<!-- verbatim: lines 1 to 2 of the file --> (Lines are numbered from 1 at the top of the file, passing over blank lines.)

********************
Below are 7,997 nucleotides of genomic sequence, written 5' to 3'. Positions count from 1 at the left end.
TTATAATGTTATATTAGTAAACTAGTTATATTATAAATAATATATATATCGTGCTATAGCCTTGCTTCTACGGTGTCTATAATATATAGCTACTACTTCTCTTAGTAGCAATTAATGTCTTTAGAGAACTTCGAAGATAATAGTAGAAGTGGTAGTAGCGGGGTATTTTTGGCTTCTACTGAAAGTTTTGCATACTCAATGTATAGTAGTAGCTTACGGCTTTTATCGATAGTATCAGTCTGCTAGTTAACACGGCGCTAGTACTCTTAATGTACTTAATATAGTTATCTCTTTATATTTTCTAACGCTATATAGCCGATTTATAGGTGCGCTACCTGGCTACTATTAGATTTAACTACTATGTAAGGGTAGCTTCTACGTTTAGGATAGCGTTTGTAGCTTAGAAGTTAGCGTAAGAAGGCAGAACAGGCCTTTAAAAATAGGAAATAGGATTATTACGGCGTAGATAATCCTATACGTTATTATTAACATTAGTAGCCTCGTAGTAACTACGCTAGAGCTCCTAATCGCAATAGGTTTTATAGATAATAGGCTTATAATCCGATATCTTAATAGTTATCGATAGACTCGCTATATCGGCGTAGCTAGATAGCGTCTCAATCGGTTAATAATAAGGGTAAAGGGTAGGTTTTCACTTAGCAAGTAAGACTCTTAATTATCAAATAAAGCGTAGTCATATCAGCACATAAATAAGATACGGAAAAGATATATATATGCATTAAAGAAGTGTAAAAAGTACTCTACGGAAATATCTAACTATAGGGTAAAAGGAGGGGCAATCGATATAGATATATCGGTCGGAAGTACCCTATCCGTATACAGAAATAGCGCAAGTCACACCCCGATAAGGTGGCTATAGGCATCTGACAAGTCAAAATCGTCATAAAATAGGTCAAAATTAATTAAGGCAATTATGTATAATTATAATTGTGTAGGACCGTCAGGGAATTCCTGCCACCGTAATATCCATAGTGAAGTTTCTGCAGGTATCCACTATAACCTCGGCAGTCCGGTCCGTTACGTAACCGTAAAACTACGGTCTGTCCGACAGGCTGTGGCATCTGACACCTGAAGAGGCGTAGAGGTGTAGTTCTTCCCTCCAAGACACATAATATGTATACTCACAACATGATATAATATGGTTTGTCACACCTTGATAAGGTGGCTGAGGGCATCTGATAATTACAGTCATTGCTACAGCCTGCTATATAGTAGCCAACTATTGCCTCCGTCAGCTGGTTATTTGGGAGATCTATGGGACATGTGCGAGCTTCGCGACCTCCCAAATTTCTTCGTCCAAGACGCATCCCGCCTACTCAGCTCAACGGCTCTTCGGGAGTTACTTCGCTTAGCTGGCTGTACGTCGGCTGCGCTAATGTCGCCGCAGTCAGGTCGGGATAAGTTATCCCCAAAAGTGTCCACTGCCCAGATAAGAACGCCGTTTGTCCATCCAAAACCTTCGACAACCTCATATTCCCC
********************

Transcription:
Below are 7,997 nucleotides of genomic sequence, written 5' to 3'. Positions count from 1 at the left end.
TTATAATGTTATATTAGTAAACTAGTTATATTATAAATAATATATATATCGTGCTATAGCCTTGCTTCTACGGTGTCTATAATATATAGCTACTACTTCTCTTAGTAGCAATTAATGTCTTTAGAGAACTTCGAAGATAATAGTAGAAGTGGTAGTAGCGGGGTATTTTTGGCTTCTACTGAAAGTTTTGCATACTCAATGTATAGTAGTAGCTTACGGCTTTTATCGATAGTATCAGTCTGCTAGTTAACACGGCGCTAGTACTCTTAATGTACTTAATATAGTTATCTCTTTATATTTTCTAACGCTATATAGCCGATTTATAGGTGCGCTACCTGGCTACTATTAGATTTAACTACTATGTAAGGGTAGCTTCTACGTTTAGGATAGCGTTTGTAGCTTAGAAGTTAGCGTAAGAAGGCAGAACAGGCCTTTAAAAATAGGAAATAGGATTATTACGGCGTAGATAATCCTATACGTTATTATTAACATTAGTAGCCTCGTAGTAACTACGCTAGAGCTCCTAATCGCAATAGGTTTTATAGATAATAGGCTTATAATCCGATATCTTAATAGTTATCGATAGACTCGCTATATCGGCGTAGCTAGATAGCGTCTCAATCGGTTAATAATAAGGGTAAAGGGTAGGTTTTCACTTAGCAAGTAAGACTCTTAATTATCAAATAAAGCGTAGTCATATCAGCACATAAATAAGATACGGAAAAGATATATATATGCATTAAAGAAGTGTAAAAAGTACTCTACGGAAATATCTAACTATAGGGTAAAAGGAGGGGCAATCGATATAGATATATCGGTCGGAAGTACCCTATCCGTATACAGAAATAGCGCAAGTCACACCCCGATAAGGTGGCTATAGGCATCTGACAAGTCAAAATCGTCATAAAATAGGTCAAAATTAATTAAGGCAATTATGTATAATTATAATTGTGTAGGACCGTCAGGGAATTCCTGCCACCGTAATATCCATAGTGAAGTTTCTGCAGGTATCCACTATAACCTCGGCAGTCCGGTCCGTTACGTAACCGTAAAACTACGGTCTGTCCGACAGGCTGTGGCATCTGACACCTGAAGAGGCGTAGAGGTGTAGTTCTTCCCTCCAAGACACATAATATGTATACTCACAACATGATATAATATGGTTTGTCACACCTTGATAAGGTGGCTGAGGGCATCTGATAATTACAGTCATTGCTACAGCCTGCTATATAGTAGCCAACTATTGCCTCCGTCAGCTGGTTATTTGGGAGATCTATGGGACATGTGCGAGCTTCGCGACCTCCCAAATTTCTTCGTCCAAGACGCATCCCGCCTACTCAGCTCAACGGCTCTTCGGGAGTTACTTCGCTTAGCTGGCTGTACGTCGGCTGCGCTAATGTCGCCGCAGTCAGGTCGGGATAAGTTATCCCCAAAAGTGTCCACTGCCCAGATAAGAACGCCGTTTGTCCATCCAAAACCTTCGACAACCTCATATTCCCC